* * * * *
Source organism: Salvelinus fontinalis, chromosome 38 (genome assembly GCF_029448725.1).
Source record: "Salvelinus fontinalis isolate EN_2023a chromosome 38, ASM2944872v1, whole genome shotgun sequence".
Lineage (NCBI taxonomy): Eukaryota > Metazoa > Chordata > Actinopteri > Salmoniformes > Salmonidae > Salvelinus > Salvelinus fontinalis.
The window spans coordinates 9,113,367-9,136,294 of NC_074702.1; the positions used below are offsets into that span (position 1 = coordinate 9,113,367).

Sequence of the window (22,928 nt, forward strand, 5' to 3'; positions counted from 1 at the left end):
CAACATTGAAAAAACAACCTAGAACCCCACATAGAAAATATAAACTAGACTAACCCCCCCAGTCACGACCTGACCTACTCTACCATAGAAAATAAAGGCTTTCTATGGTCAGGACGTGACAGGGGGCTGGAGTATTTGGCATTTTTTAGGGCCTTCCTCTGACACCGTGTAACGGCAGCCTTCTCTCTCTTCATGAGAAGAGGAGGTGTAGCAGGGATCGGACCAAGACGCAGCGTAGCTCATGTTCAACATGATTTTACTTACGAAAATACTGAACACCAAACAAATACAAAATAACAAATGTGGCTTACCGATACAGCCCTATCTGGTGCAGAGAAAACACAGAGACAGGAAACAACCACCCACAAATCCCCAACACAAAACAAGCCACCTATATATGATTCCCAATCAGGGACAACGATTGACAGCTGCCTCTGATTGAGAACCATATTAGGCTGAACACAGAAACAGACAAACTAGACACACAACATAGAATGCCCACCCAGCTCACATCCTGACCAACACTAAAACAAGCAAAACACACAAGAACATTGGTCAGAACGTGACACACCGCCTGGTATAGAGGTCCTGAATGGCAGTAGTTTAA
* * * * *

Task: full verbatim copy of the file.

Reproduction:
Source organism: Salvelinus fontinalis, chromosome 38 (genome assembly GCF_029448725.1).
Source record: "Salvelinus fontinalis isolate EN_2023a chromosome 38, ASM2944872v1, whole genome shotgun sequence".
Lineage (NCBI taxonomy): Eukaryota > Metazoa > Chordata > Actinopteri > Salmoniformes > Salmonidae > Salvelinus > Salvelinus fontinalis.
The window spans coordinates 9,113,367-9,136,294 of NC_074702.1; the positions used below are offsets into that span (position 1 = coordinate 9,113,367).

Sequence of the window (22,928 nt, forward strand, 5' to 3'; positions counted from 1 at the left end):
CAACATTGAAAAAACAACCTAGAACCCCACATAGAAAATATAAACTAGACTAACCCCCCCAGTCACGACCTGACCTACTCTACCATAGAAAATAAAGGCTTTCTATGGTCAGGACGTGACAGGGGGCTGGAGTATTTGGCATTTTTTAGGGCCTTCCTCTGACACCGTGTAACGGCAGCCTTCTCTCTCTTCATGAGAAGAGGAGGTGTAGCAGGGATCGGACCAAGACGCAGCGTAGCTCATGTTCAACATGATTTTACTTACGAAAATACTGAACACCAAACAAATACAAAATAACAAATGTGGCTTACCGATACAGCCCTATCTGGTGCAGAGAAAACACAGAGACAGGAAACAACCACCCACAAATCCCCAACACAAAACAAGCCACCTATATATGATTCCCAATCAGGGACAACGATTGACAGCTGCCTCTGATTGAGAACCATATTAGGCTGAACACAGAAACAGACAAACTAGACACACAACATAGAATGCCCACCCAGCTCACATCCTGACCAACACTAAAACAAGCAAAACACACAAGAACATTGGTCAGAACGTGACACACCGCCTGGTATAGAGGTCCTGAATGGCAGTAGTTTAA